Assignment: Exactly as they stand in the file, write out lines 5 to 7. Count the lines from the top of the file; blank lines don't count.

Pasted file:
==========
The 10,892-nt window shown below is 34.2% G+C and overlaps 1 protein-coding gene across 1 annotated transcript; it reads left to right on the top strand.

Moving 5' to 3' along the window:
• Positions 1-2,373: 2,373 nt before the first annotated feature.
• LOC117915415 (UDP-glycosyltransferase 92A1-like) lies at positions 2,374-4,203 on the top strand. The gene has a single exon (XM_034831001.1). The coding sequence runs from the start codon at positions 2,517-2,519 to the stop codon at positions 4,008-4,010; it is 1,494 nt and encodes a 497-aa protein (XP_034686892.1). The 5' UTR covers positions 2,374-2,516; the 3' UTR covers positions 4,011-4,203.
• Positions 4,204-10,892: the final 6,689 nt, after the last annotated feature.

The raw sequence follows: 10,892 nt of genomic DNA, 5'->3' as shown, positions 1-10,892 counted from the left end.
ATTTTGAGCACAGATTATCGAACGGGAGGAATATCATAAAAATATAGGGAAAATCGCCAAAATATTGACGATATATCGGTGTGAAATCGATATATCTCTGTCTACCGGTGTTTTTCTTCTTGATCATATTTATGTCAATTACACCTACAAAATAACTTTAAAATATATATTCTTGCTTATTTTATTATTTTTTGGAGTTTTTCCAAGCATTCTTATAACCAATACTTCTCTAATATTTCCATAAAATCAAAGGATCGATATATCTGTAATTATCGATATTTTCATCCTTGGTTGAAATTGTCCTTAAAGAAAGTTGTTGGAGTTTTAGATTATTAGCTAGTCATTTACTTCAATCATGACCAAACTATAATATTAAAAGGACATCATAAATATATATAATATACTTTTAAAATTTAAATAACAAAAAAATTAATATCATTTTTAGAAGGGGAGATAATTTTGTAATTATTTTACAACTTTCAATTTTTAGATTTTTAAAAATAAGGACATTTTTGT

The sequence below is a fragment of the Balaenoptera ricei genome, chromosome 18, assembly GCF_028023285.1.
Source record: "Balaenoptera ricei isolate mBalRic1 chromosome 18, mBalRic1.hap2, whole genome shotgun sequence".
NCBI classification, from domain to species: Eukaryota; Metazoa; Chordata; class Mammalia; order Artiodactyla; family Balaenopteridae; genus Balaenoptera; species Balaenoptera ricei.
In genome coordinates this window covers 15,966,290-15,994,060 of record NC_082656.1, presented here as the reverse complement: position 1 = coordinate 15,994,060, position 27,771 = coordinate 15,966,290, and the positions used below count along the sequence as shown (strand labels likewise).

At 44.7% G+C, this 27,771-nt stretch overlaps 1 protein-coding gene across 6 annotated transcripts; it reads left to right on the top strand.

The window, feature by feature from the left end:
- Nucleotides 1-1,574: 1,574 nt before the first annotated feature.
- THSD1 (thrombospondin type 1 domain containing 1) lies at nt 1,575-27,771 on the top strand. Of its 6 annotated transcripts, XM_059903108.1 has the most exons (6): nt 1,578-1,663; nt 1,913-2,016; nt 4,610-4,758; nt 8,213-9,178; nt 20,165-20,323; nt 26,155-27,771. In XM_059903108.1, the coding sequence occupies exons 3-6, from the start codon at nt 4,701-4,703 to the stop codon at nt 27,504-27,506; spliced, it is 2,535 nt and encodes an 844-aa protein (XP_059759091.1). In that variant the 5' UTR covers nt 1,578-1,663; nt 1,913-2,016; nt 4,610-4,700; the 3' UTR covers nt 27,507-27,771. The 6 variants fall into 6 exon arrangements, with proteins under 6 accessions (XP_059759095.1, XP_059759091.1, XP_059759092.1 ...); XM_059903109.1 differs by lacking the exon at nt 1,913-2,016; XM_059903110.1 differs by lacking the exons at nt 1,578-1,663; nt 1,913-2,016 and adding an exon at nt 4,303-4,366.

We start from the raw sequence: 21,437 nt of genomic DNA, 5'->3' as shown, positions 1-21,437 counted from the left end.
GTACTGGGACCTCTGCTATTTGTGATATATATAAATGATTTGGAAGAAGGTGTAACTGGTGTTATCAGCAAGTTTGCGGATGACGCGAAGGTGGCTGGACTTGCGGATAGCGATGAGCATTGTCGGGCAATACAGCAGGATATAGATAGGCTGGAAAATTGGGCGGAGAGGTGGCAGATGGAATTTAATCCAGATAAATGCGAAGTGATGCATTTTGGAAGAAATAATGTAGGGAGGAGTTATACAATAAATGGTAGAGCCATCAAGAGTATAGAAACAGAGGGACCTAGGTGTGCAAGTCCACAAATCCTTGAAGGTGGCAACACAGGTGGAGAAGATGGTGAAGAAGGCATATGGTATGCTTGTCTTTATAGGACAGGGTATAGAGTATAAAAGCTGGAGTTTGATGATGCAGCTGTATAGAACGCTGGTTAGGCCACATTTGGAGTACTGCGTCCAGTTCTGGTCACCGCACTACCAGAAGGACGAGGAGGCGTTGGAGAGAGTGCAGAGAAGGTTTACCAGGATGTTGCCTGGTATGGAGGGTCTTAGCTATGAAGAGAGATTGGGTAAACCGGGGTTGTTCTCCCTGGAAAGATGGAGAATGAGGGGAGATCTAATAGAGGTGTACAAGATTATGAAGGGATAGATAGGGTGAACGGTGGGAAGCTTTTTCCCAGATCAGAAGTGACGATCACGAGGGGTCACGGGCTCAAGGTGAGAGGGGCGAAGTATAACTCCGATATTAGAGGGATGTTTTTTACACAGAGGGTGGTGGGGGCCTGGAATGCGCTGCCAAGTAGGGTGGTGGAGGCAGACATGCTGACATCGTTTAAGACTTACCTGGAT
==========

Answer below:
• Positions 4,204-10,892: the final 6,689 nt, after the last annotated feature.

The raw sequence follows: 10,892 nt of genomic DNA, 5'->3' as shown, positions 1-10,892 counted from the left end.
ATTTTGAGCACAGATTATCGAACGGGAGGAATATCATAAAAATATAGGGAAAATCGCCAAAATATTGACGATATATCGGTGTGAAATCGATATATCTCTGTCTACCGGTGTTTTTCTTCTTGATCATATTTATGTCAATTACACCTACAAAATAACTTTAAAATATATATTCTTGCTTATTTTATTATTTTTTGGAGTTTTTCCAAGCATTCTTATAACCAATACTTCTCTAATATTTCCATAAAATCAAAGGATCGATATATCTGTAATTATCGATATTTTCATCCTTGGTTGAAATTGTCCTTAAAGAAAGTTGTTGGAGTTTTAGATTATTAGCTAGTCATTTACTTCAATCATGACCAAACTATAATATTAAAAGGACATCATAAATATATATAATATACTTTTAAAATTTAAATAACAAAAAAATTAATATCATTTTTAGAAGGGGAGATAATTTTGTAATTATTTTACAACTTTCAATTTTTAGATTTTTAAAAATAAGGACATTTTTGT